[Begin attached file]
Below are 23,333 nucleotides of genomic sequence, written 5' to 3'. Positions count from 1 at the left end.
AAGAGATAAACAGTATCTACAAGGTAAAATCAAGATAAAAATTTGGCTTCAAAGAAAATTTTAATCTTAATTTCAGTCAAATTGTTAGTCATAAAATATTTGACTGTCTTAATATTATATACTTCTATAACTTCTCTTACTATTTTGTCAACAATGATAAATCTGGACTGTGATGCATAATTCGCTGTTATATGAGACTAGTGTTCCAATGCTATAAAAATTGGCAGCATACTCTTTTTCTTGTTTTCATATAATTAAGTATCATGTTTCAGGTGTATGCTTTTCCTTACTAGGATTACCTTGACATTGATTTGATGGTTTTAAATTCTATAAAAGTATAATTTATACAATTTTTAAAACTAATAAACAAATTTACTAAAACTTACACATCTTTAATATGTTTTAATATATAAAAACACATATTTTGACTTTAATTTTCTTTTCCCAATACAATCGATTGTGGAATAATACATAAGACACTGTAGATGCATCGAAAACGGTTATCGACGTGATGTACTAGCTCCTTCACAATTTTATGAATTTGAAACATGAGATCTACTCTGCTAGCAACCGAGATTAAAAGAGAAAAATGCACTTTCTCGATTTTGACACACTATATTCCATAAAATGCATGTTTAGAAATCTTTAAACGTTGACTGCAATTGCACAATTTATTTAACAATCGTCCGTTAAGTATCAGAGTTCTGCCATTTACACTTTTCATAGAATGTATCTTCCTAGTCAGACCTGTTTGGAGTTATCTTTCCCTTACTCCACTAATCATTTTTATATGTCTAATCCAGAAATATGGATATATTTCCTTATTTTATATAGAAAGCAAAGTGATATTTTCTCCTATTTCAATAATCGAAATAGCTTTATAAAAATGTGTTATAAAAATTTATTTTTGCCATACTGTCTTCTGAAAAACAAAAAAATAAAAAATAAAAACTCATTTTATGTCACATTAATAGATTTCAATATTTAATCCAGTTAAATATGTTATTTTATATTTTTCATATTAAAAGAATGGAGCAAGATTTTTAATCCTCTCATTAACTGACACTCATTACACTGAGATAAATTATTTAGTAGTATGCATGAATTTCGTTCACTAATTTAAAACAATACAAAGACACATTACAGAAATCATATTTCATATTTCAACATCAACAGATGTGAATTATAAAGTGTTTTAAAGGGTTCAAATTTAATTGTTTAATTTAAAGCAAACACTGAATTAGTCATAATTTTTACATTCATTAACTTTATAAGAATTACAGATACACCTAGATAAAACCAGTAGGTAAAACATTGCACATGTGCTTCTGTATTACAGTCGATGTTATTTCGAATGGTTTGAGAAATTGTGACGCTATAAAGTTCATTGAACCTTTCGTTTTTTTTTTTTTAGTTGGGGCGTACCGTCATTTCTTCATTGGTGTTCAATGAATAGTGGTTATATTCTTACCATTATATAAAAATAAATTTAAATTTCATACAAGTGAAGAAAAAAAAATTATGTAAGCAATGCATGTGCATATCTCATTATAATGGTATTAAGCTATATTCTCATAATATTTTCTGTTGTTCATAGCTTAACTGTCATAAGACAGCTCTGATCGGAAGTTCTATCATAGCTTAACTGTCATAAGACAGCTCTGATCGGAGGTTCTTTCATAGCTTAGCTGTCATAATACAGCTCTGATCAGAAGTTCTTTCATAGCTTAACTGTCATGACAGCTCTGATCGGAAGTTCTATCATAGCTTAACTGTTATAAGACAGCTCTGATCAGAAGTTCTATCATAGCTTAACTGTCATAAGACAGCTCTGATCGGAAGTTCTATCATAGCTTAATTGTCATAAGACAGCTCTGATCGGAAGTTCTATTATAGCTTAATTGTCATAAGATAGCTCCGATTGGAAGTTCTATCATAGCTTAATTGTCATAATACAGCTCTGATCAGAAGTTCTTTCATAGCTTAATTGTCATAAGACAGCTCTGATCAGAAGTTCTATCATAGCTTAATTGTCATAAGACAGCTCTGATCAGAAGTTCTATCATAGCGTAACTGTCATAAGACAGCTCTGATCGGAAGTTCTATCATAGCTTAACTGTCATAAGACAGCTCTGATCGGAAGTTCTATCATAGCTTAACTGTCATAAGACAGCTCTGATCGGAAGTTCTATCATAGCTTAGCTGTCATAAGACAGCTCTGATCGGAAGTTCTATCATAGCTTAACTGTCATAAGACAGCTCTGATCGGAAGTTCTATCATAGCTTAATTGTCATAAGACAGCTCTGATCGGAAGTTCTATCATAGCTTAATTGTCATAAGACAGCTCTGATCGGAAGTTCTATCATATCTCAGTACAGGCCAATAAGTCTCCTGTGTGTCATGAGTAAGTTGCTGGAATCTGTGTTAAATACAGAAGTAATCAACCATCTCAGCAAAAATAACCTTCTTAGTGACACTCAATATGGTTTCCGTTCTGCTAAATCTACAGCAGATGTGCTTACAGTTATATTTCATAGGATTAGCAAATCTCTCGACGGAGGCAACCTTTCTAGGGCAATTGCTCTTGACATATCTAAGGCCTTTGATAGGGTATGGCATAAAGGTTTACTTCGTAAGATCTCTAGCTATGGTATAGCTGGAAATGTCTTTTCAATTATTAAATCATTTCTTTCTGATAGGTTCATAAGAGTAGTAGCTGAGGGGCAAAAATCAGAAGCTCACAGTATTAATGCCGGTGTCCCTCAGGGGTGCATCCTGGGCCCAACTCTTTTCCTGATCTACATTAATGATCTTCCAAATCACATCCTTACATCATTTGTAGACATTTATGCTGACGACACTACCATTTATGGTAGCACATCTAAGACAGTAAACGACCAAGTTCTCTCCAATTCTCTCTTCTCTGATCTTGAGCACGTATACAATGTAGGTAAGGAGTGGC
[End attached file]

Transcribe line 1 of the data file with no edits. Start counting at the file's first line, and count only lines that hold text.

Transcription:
Below are 23,333 nucleotides of genomic sequence, written 5' to 3'. Positions count from 1 at the left end.